THE VOURDALAK – Review by Alexandra Heller-Nicholas

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While having broadly garnered the reputation as the “other” Tolstoy – cast as he so often is in the shadow of the Nobel Prize winning Leo Tolstoy of Anna Karenina (1878) and War and Peace (1869) fame – for horror fiends alone Aleksey Konstantinovich Tolstoy regardless has earned a significant place in the genre’s history. Aside from an impressive slew of poems and plays, he authored two significant gothic novellas, The Family of the Vourdalak (1839) and The Vampire (1841), both of which notably predate Bram Stoker’s Dracula (1897) by many decades. In his recent adaptation of the former, french filmmaker Adrien Beau takes Tolstoy’s famous tale about the Slavic folkloric figure of the wurdulac and brings it to life.

Despite its impressive literary heritage, Tolstoy’s telling of his vourdalak tale has had limited attention when it comes to film adaptation, with notable previous encounters including Mario Bava’s Black Sabbath (1963) and Giorgio Ferroni’s The Night of the Devils (1972). But with its world premiere at the 2023 Venice Film Festival, Beau’s The Vourdalak has already garnered serious attention.

The film follows the Marquise d’Urfe (Kacey Mottet Klein), an emissary of the King of France, who is stranded somewhere in eastern Europe when he is robbed and left for dead. Stumbling across a strange family suffering from the fallout of war with Turkey, despite their denial the Marquis witnesses first hand as he becomes a vourdalak – a strange, vampire-like creature who feeds off and infects his loved ones – a malady that rapidly spreads throughout the family. Shocked by the truth of what is happening to his host family and increasingly romantically drawn to the adult daughter Sdenka (Ariane Labed), the Marquis is confronted with the reality of his own mortality, something his privileged life in France had until then seemingly protected him from.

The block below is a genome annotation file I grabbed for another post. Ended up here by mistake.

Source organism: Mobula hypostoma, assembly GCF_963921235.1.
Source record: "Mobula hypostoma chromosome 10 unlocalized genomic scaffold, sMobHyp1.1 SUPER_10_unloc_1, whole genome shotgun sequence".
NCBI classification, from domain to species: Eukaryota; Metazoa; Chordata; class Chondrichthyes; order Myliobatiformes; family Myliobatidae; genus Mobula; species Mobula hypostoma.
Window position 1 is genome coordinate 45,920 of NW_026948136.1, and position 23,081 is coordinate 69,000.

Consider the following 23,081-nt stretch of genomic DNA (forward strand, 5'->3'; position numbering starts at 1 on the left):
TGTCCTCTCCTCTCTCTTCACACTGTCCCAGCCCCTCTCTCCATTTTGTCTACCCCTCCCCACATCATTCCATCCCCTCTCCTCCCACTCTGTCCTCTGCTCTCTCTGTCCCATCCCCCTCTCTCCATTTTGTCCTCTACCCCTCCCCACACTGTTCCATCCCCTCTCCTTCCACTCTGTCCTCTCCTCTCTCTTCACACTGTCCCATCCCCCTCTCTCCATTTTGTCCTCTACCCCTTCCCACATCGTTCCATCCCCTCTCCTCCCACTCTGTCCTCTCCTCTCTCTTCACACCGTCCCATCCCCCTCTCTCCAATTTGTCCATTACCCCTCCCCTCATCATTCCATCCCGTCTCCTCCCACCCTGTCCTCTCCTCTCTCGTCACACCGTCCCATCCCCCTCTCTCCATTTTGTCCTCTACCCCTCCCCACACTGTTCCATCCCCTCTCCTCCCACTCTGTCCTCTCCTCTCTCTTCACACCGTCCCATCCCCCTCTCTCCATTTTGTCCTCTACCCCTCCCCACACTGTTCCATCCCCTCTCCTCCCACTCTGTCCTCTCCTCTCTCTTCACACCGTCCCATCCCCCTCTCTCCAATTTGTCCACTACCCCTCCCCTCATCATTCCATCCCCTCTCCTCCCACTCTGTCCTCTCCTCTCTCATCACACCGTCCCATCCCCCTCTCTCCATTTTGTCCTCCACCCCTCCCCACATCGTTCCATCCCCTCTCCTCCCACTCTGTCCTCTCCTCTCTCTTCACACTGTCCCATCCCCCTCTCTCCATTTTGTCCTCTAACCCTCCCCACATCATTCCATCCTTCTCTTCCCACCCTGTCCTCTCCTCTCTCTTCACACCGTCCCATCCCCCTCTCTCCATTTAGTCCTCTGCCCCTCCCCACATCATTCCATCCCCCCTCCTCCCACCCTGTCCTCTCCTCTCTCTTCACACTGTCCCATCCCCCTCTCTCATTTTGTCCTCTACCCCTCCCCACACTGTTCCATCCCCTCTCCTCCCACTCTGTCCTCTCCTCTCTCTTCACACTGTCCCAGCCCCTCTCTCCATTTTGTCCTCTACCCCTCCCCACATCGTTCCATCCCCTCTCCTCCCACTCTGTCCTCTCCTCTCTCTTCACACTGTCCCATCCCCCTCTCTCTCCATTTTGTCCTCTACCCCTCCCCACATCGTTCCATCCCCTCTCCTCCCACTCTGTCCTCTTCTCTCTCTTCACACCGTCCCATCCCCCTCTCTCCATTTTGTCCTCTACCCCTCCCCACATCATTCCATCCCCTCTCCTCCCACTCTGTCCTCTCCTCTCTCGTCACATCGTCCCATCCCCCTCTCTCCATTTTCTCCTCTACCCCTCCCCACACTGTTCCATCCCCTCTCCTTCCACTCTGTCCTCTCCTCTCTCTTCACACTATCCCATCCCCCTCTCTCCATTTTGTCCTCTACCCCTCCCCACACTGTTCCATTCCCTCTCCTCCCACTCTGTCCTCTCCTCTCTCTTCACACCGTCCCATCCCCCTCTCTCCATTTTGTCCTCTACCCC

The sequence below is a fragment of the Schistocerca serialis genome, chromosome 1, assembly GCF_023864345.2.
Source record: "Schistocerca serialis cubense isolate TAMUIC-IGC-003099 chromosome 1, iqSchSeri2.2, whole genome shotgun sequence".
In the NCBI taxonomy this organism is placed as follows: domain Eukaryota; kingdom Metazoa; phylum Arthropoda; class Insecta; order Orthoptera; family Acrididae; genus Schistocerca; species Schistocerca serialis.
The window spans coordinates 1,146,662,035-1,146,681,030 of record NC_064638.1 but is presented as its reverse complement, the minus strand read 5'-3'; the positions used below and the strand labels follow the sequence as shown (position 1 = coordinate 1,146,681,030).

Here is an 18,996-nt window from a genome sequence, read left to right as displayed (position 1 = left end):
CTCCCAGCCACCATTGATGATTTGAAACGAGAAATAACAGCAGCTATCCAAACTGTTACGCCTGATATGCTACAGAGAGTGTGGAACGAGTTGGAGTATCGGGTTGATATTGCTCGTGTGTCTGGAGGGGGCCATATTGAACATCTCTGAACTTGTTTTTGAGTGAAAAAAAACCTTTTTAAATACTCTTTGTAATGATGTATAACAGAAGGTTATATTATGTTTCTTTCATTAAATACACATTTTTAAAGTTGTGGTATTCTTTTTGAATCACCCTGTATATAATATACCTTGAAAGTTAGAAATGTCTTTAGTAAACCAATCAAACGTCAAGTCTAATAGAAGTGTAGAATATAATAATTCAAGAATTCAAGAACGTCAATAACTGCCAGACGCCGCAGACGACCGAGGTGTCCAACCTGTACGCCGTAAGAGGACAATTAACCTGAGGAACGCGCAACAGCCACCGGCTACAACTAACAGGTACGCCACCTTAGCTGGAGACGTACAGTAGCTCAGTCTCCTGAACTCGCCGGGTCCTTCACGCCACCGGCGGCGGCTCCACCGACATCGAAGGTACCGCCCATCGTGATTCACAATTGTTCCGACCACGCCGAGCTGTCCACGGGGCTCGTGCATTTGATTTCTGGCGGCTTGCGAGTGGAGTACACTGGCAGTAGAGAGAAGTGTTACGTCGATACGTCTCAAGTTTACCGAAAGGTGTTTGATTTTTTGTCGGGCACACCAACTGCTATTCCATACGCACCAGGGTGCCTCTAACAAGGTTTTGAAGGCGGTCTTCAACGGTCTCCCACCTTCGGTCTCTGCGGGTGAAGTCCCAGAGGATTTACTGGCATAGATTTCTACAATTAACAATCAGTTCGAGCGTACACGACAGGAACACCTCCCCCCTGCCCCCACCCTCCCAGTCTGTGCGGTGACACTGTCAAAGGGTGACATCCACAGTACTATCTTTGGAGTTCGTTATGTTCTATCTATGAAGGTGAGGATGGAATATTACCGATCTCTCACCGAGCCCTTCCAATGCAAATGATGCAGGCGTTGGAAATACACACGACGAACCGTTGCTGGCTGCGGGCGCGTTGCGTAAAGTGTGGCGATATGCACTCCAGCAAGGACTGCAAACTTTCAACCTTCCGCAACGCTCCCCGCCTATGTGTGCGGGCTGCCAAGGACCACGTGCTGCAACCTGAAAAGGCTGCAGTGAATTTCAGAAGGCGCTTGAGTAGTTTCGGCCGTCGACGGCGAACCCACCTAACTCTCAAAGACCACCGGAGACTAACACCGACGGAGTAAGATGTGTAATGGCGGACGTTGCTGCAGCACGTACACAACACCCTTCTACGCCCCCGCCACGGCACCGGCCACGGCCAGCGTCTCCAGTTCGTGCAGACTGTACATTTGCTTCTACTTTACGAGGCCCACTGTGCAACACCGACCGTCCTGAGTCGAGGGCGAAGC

Told with a fairytale frankness, Beau situates his vision of Tolstoy’s story in a world of historical fantasy with a kind of earnestness and lack of irony that is immediately refreshing. He takes his characters and their plight seriously which grants the film a rich sense of emotional immersiveness and a kind of sincerity that is never pompous or cloying.

Most immediate, however, is how he brings the figure of the initial voudalak to life; cleverly employing puppetry instead of computer generated imagery, which grants the movie something of the feeling of watching a movie much older than it actually is, subtly triggering memories of our own experiences of watching fairy tale movies as children. A dark, delicious fairytale fantasy brought to life with profound emotional integrity, The Vourdalak breathes new life into the far-too-often pedestrian vampire movie.

EDITOR’S NOTE: This review was originally published on when The Vourdalak premiered at SITGES in October 2023.

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Alexandra Heller-Nicholas

Alexandra Heller-Nicholas is a multi-award-winning film critic and author who has published nine books on cult, horror and exploitation cinema with an emphasis on gender politics, including the 2020 book ‘1000 Women in Horror, 1898-2018’ which was included on Esquire Magazine’s list of the best 125 books written about Hollywood. Alexandra is a contributing editor at Film International, a columnist at Fangoria, an Adjunct Professor at Deakin University, and a member of the advisory board of the Miskatonic Institute of Horror Studies (LA, NYC, London).